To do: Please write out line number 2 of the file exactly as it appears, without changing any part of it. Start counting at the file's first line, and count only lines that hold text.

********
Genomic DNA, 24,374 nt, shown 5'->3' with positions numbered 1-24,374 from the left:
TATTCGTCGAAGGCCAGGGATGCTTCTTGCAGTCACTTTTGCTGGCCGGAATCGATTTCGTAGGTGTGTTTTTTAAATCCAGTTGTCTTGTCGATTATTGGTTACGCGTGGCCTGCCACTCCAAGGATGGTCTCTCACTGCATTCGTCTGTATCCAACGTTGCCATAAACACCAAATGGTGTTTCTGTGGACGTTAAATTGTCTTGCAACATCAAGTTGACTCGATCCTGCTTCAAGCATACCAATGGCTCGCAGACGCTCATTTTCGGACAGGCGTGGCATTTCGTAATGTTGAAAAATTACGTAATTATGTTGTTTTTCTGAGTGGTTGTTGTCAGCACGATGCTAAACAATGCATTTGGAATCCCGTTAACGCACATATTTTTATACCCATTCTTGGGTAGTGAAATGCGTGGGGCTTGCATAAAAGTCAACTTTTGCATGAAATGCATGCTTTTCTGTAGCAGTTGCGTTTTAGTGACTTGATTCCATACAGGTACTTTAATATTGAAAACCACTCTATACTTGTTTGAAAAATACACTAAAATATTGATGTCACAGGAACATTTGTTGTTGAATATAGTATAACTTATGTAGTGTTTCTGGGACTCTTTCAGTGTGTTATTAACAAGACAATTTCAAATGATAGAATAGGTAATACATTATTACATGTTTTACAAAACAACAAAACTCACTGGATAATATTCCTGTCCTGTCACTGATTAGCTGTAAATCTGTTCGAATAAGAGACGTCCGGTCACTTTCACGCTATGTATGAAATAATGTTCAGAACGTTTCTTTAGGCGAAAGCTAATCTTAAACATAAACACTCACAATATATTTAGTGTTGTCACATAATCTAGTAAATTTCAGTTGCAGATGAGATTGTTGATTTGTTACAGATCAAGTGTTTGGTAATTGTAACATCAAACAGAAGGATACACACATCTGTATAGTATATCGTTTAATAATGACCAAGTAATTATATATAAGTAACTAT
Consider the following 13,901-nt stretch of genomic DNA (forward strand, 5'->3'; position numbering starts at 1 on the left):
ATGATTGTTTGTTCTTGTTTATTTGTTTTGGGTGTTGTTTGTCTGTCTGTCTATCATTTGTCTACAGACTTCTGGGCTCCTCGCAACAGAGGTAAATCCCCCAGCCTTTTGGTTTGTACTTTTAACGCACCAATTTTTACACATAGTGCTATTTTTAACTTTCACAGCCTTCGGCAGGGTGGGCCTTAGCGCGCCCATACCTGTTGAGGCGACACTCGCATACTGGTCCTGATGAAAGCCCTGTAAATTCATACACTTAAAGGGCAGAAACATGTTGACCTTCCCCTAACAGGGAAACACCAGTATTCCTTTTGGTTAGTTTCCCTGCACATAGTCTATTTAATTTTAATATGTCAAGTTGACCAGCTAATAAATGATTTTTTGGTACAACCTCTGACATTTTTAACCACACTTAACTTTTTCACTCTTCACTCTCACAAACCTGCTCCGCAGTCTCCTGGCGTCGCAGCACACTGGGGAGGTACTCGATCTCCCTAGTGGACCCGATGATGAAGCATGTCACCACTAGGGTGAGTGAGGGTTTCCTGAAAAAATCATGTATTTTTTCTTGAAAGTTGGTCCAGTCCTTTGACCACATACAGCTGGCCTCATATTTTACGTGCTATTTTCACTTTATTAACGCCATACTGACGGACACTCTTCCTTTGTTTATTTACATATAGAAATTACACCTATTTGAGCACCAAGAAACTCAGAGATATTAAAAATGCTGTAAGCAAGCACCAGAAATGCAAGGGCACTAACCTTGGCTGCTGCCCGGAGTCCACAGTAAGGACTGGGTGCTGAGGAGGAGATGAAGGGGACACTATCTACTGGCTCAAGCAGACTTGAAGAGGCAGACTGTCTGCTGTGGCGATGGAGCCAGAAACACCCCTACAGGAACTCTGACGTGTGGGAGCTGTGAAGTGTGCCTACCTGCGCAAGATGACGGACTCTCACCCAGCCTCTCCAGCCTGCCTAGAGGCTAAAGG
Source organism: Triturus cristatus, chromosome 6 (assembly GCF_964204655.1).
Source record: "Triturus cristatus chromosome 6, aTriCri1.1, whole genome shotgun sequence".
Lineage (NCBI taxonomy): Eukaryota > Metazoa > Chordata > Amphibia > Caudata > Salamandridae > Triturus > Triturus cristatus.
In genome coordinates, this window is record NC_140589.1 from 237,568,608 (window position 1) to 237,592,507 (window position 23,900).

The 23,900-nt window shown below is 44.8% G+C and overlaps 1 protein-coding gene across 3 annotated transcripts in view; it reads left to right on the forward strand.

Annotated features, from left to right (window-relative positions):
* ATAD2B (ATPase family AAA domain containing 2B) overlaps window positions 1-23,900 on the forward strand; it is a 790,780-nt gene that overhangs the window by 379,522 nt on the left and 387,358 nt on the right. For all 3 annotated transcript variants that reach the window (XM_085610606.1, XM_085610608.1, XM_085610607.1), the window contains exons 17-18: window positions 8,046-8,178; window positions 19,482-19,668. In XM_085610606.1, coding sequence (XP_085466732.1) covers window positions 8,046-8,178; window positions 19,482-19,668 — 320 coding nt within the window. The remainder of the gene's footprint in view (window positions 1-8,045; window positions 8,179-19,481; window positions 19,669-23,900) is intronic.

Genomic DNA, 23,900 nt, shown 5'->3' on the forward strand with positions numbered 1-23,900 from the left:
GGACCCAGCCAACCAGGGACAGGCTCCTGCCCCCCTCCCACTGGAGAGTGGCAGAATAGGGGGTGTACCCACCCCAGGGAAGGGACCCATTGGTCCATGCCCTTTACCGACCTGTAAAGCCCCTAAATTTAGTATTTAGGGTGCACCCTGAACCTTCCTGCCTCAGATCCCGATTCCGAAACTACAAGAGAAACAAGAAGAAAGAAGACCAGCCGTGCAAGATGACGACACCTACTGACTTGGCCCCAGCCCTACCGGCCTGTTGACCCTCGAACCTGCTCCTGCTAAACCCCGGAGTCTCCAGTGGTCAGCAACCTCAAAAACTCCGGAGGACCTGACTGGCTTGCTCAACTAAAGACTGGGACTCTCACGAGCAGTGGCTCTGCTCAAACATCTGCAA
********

TATTCGTCGAAGGCCAGGGATGCTTCTTGCAGTCACTTTTGCTGGCCGGAATCGATTTCGTAGGTGTGTTTTTTAAATCCAGTTGTCTTGTCGATTATTGGTTACGCGTGGCCTGCCACTCCAAGGATGGTCTCTCACTGCATTCGTCTGTATCCAACGTTGCCATAAACACCAAATGGTGTTTCTGTGGACGTTAAATTGTCTTGCAACATCAAGTTGACTCGATCCTGCTTCAAGCATACCAATGGCTCGCAGACGCTCATTTTCGGACAGGCGTGGCATTTCGTAATGTTGAAAAATTACGTAATTATGTTGTTTTTCTGAGTGGTTGTTGTCAGCACGATGCTAAACAATGCATTTGGAATCCCGTTAACGCACATATTTTTATACCCATTCTTGGGTAGTGAAATGCGTGGGGCTTGCATAAAAGTCAACTTTTGCATGAAATGCATGCTTTTCTGTAGCAGTTGCGTTTTAGTGACTTGATTCCATACAGGTACTTTAATATTGAAAACCACTCTATACTTGTTTGAAAAATACACTAAAATATTGATGTCACAGGAACATTTGTTGTTGAATATAGTATAACTTATGTAGTGTTTCTGGGACTCTTTCAGTGTGTTATTAACAAGACAATTTCAAATGATAGAATAGGTAATACATTATTACATGTTTTACAAAACAACAAAACTCACTGGATAATATTCCTGTCCTGTCACTGATTAGCTGTAAATCTGTTCGAATAAGAGACGTCCGGTCACTTTCACGCTATGTATGAAATAATGTTCAGAACGTTTCTTTAGGCGAAAGCTAATCTTAAACATAAACACTCACAATATATTTAGTGTTGTCACATAATCTAGTAAATTTCAGTTGCAGATGAGATTGTTGATTTGTTACAGATCAAGTGTTTGGTAATTGTAACATCAAACAGAAGGATACACACATCTGTATAGTATATCGTTTAATAATGACCAAGTAATTATATATAAGTAACTAT